Lesson 10: Educational Blog: Theory of Planned Behavior
Motivation is one of the most powerful and detrimental internal processes that affect the decision making process, and over all mental health. Although motivation is not a direct observation, it is the driving force behind any one individuals’ ability to make decisions that provides a reason for the persons’ action or behavior. These driving forces happen from birth to well in adulthood. Individuals are taught the differences between good behavior and bad behavior, rules and expectations from parents, caregivers, and teachers; everyone individuals interact with can affect motivation through self-concept. Hence the proverb, “it takes a village to raise a child”. Although there are many aspects to self-concept, I will focus on social psychologist, Baumeister (1999) definition:
“The individual’s belief about himself or herself,
including person’s attributes and who and what the self is.”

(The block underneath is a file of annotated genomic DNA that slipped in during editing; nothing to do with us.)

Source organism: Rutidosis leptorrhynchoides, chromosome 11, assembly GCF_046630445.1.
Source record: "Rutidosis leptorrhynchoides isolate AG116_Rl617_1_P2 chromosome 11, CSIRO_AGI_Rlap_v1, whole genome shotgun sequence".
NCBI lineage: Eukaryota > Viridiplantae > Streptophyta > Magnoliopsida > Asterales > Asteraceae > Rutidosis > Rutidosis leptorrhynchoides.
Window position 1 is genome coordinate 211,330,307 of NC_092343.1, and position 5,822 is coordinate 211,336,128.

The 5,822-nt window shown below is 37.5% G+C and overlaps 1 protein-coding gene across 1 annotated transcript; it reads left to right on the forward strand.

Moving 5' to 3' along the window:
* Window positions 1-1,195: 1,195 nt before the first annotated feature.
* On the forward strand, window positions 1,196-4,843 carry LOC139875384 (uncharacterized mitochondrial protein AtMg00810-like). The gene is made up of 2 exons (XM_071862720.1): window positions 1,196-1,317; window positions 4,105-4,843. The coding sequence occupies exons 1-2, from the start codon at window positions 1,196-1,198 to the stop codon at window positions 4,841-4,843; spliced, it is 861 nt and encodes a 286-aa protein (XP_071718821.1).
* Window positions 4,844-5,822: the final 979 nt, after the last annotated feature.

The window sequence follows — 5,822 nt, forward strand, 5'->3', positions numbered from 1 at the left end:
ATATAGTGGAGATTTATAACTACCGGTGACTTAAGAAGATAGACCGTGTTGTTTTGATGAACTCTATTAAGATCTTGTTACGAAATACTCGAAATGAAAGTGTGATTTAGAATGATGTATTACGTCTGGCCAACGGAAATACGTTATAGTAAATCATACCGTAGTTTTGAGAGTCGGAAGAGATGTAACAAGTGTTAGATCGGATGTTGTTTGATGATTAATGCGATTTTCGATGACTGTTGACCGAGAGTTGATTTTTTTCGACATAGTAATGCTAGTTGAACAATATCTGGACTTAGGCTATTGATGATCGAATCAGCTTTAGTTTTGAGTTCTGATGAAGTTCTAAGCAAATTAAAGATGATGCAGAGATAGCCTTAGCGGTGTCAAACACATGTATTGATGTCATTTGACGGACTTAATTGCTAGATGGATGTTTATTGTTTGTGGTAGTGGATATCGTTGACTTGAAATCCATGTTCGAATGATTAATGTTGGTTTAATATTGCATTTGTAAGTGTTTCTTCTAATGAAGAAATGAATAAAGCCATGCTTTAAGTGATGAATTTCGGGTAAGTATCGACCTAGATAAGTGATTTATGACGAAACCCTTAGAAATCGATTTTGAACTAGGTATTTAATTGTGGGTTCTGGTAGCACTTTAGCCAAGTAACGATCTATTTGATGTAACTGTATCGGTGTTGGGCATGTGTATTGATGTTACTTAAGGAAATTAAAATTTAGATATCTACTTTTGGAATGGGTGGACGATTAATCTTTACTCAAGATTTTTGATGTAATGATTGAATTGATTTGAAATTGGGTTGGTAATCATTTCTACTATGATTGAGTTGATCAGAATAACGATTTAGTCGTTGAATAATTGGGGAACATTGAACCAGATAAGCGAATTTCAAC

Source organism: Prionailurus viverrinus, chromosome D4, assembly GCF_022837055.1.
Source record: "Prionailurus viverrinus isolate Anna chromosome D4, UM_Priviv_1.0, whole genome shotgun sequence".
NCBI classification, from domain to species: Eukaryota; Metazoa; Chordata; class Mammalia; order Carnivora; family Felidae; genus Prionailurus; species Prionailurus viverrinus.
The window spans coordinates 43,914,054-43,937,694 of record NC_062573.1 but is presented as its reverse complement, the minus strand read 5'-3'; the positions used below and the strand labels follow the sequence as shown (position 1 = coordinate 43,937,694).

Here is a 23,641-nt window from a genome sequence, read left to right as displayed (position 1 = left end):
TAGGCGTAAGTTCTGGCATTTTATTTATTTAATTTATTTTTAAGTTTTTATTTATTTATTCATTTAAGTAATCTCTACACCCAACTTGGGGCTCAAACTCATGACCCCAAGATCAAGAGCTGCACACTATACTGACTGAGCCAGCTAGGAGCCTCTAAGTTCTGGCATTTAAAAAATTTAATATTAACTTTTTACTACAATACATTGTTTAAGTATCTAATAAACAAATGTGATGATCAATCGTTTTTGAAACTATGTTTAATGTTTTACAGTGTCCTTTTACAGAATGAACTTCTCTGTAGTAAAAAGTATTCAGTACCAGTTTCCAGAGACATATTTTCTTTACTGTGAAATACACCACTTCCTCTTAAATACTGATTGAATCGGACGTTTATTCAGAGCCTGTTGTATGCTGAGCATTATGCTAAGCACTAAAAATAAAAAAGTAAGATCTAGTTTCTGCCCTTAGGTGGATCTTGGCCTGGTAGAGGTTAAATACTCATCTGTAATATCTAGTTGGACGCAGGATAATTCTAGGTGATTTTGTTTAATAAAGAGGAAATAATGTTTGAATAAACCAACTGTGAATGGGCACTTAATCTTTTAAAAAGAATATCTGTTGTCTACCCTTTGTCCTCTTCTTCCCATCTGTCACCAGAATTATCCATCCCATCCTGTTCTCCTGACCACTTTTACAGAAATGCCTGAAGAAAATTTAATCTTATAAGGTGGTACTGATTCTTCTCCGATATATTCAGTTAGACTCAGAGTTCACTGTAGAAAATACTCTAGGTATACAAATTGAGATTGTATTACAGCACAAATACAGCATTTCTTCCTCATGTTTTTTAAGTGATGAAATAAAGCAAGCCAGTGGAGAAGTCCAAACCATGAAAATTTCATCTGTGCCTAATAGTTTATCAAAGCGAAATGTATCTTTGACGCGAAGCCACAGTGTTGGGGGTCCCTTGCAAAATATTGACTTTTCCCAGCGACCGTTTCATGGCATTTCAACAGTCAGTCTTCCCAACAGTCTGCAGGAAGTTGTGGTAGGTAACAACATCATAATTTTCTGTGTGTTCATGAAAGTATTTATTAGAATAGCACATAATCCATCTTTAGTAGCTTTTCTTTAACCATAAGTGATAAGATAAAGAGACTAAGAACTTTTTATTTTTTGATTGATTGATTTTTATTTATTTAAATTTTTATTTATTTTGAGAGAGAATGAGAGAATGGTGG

This is especially critical when an individual starts school; they develop an academic self-concept. Academic self-concept is the “feelings, attitudes, and perceptions that a student holds about their academic ability.” (Schnieder. p.194). When a student is performing not as expected, it is up to the community to help get the student back on track. However, this can be tricky if the student learns coping mechanisms such as self-serving strategies and self-handicapping and it has gone unidentified. The individual will carry these methods of coping with negative behaviors well into adulthood in college life and the employment field. There will always be a performance area of struggle with the individual until the behavior is changed. In order to change the behavior one must have the knowledge of concept of motivation, in order identify and understand the “why” behind the behavior. By utilizing the Theory of Planned Behavior to seek the “Why” behind the behavior and it will bring the individual’s attention to the unwanted behavior. This will allow professors and teachers to use Deci and Ryan’s self-determination theory to hold the individual accountable. Under the self-determination theory an individual is autonomous in the degree in which they feel they have a choice in their actions and behaviors (Schnieder. p.198). If an individual feels they can see they are the driving force behind their choices then the person is motivated to do what is needed.